Bill Fay should need no introduction, some fantastic 60s albums, a brilliant and real favourite of mine the unreleased (until 2005) Tomorrow, Tomorrow and Tomorrow and then nothing until 2012. This is his third album in his revival and is another fantastic release. Salt of the Earth in next comment.
Those of us who are that way inclined can probably agree that Billy Strayhorn was a genius. He became Duke Ellington’s main muse at the age of 23 and collaborated with him for the rest of his life until his early death at the age of 52.
My favourite Strayhorn song, and in my top ten favourite songs altogether, is Lush Life. Top instrumental version is Coltrane’s, top vocal, Ella Fitzgerald or Blossom Dearie, can’t decide. Strayhorn wrote the song, music and lyrics, between 1933 and 1936. That’s 18 to 21…those chords! Those lyrics!
Now this has surfaced – the very first recording, Carnegie Hall on November 13, 1948. Strayhorn on piano, Kay Davis on vox. Another magnificent version to add to the collection. Do give it a listen. H/t to Richard Williams, who retweeted the tweet.
The wonderful Maria McKee rarely breaks cover these days so I’m delighted to see a solo show announced for the end of March at Earth in Hackney to promote her first album in a decade.
Reading her words in the link and on Twitter it sounds like she’s been through a bit of a journey and has spilled it all out into the songs. Much as I hope she’s OK this is good news, as for my money angsty, howling, Life is Sweet Maria is the best Maria.
(Her Twitter feed originally announced e date as 30 March, but now confirms the venue’s date of 31 March.)
I recently added a new rainwater tank on my property, and Ms Podicle and I are having serious disagreements about the fluid dynamics through said tanks. It hasn’t been an issue up to now due to the notable absence of anything resembling rain in South-East Queensland for much of the year until this week. I’ve had surprising difficulty finding a satisfactory answer on the net.
This is the setup: We have three tanks, A, B and C that are of equal size but at different heights, with A above B above C. We have a top tank A that collects water from the roof which then flows through a bottom outlet into the top of a significantly lower tank B until a float valve shuts off the inlet when tank B is full. The top of B is well below the bottom of A.
A, B and C are the same volume and size (22,000 litres, if anyone is interested) and all have overflows on their tops.
Tank B has an outlet halfway up (bottom half required for fire water) that is at the same height as the top of the lower tank C. This outlet flows into an » Continue Reading.
My pal Brian Houston is astoundingly prolific. I mentioned on the podcast that he has several albums in diverse styles in the can at present, and this is a video for the one that he’s decided comes out next – this time credited to ‘The Presleys’ (a tongue in cheek, I suspect – Brian was often called ‘the Belfast Elvis’ when he first caused a sensation on the Belfast bar scene in the early 90s): an album called ‘Embrace’, with proceeds going to a US homeless charity. I’ll post a link to purchase the album as soon as one is available. Let’s rock!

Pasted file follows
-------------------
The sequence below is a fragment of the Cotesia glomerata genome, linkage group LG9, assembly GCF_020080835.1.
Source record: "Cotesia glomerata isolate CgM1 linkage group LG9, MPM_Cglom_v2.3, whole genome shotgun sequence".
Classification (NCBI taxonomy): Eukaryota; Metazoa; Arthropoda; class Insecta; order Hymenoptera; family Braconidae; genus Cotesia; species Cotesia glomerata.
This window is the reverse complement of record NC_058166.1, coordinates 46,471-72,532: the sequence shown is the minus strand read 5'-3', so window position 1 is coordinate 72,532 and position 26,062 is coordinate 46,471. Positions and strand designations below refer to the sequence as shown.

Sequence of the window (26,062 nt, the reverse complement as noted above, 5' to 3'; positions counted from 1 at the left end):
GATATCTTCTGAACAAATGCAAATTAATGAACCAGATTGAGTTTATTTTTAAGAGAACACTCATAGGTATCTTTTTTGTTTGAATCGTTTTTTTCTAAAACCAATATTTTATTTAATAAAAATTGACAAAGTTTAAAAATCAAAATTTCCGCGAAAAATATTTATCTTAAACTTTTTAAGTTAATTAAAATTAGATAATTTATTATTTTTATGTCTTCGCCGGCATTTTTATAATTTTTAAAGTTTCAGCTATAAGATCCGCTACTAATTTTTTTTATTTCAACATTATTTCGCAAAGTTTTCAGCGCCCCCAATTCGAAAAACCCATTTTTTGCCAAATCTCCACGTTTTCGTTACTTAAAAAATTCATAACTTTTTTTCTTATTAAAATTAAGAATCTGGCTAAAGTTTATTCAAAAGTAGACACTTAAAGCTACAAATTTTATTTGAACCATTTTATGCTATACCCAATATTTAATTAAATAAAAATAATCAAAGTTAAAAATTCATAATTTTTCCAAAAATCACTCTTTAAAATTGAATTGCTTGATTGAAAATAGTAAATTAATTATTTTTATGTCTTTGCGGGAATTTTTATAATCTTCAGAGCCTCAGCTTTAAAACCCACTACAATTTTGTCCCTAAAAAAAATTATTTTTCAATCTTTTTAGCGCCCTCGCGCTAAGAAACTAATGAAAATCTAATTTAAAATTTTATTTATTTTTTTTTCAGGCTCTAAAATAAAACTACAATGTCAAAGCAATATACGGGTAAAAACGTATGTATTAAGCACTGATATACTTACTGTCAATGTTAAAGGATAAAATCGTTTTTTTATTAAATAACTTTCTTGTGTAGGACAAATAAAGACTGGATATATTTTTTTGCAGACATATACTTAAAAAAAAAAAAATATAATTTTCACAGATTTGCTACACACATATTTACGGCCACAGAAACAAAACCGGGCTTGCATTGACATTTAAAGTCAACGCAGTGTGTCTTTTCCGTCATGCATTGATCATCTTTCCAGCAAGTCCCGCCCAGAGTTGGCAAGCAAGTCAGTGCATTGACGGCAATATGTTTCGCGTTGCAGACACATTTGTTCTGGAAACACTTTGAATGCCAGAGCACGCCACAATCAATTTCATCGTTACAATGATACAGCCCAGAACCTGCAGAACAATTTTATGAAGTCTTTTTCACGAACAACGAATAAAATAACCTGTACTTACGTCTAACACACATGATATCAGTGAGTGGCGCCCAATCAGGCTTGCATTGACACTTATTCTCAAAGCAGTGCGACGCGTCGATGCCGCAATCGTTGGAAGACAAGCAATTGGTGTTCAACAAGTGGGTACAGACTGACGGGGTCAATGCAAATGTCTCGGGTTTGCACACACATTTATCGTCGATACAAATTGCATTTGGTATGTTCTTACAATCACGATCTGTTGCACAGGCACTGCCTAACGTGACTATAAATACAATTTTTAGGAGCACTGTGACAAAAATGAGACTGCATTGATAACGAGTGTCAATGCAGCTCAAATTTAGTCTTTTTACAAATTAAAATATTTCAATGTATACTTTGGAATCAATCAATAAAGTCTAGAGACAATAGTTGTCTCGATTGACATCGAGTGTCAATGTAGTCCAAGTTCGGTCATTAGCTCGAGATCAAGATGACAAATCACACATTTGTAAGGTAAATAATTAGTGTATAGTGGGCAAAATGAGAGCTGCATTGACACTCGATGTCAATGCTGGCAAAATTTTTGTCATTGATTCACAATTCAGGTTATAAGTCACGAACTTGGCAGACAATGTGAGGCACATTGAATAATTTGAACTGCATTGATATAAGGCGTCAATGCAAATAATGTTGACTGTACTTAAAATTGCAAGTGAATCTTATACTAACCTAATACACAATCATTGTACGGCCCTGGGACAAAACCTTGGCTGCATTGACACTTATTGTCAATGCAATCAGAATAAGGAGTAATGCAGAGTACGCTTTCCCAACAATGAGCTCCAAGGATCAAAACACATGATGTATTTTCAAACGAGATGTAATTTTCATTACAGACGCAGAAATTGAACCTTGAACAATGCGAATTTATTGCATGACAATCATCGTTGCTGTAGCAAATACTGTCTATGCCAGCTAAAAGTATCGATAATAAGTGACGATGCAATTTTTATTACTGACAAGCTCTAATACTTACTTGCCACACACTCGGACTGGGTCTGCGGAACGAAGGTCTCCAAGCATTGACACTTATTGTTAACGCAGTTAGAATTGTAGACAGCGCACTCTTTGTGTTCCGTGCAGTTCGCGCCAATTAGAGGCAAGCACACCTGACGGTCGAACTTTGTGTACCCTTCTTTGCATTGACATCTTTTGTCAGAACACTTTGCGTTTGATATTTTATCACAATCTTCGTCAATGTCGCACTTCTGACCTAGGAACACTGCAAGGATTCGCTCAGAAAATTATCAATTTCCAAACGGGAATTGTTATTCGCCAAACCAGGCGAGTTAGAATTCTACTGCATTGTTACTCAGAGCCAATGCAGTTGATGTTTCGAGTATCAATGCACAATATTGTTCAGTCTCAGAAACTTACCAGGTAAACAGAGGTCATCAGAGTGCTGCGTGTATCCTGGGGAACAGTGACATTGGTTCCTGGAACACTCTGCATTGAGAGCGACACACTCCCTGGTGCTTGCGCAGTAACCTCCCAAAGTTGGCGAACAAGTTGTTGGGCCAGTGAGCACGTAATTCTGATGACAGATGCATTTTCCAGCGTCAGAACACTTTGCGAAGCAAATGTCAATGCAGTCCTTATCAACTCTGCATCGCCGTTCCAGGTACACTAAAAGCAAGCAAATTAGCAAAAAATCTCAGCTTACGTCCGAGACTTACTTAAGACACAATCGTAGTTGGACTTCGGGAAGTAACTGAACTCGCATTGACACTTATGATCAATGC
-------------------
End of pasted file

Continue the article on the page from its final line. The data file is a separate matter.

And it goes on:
*yes I know, it’s only another way of saying ‘guilty pleasures’ but whatever – I’ve always loved this by Ms. Arena (sadly, not married to noted American soccer coach Bruce as far as I know :-))
This morning, my pal Juha in Turku sent me a link to a short BBC archive film from 1974 about Sirkka-Liisa Konttinen, a young photographer from Helsinki who had relocated to the town of Ryker, up there in Geordieland. Gradually she got to know the local people and to take photos of them.
Her pictures of the community are rather wonderful, as is the way she describes the locals. “So gentle and caring.” It was a community which was about to change with the demolition of the terraces and the building of new housing.
A quick Google revealed that she is still living up there and still taking warm, very personal photos. Has anyone heard of her?
And has anyone else been browsing through the Beeb’s archives?
I just found an interview John Carpenter from 1979.
And Miss World putting an ad in a newsagent’s window for a husband
Please share your discoveries with us!
Off to Walthamstow to see the longlist launch for the Penderyn Music Writing Prize..
6th Penderyn Music Book Prize
Now in its sixth year, the Penderyn Music Book Prize celebrates the very best of the years music books. Previous prize winners include Mark Lewisohn, Jon Savage, Daniel Rachel, Stuart Cosgrove and Shirley Collins.
You are all welcome to join us for a very special event to mark the announcement of the 2019 Penderyn Prize longlist.
On the night, four of this year’s fourteen long-listed authors; Will Birch, Mick Houghton, Ian Penman and Tracey Thorn will discuss their writing with fellow author/historian Travis Elborough and we will announce this year’s best music books.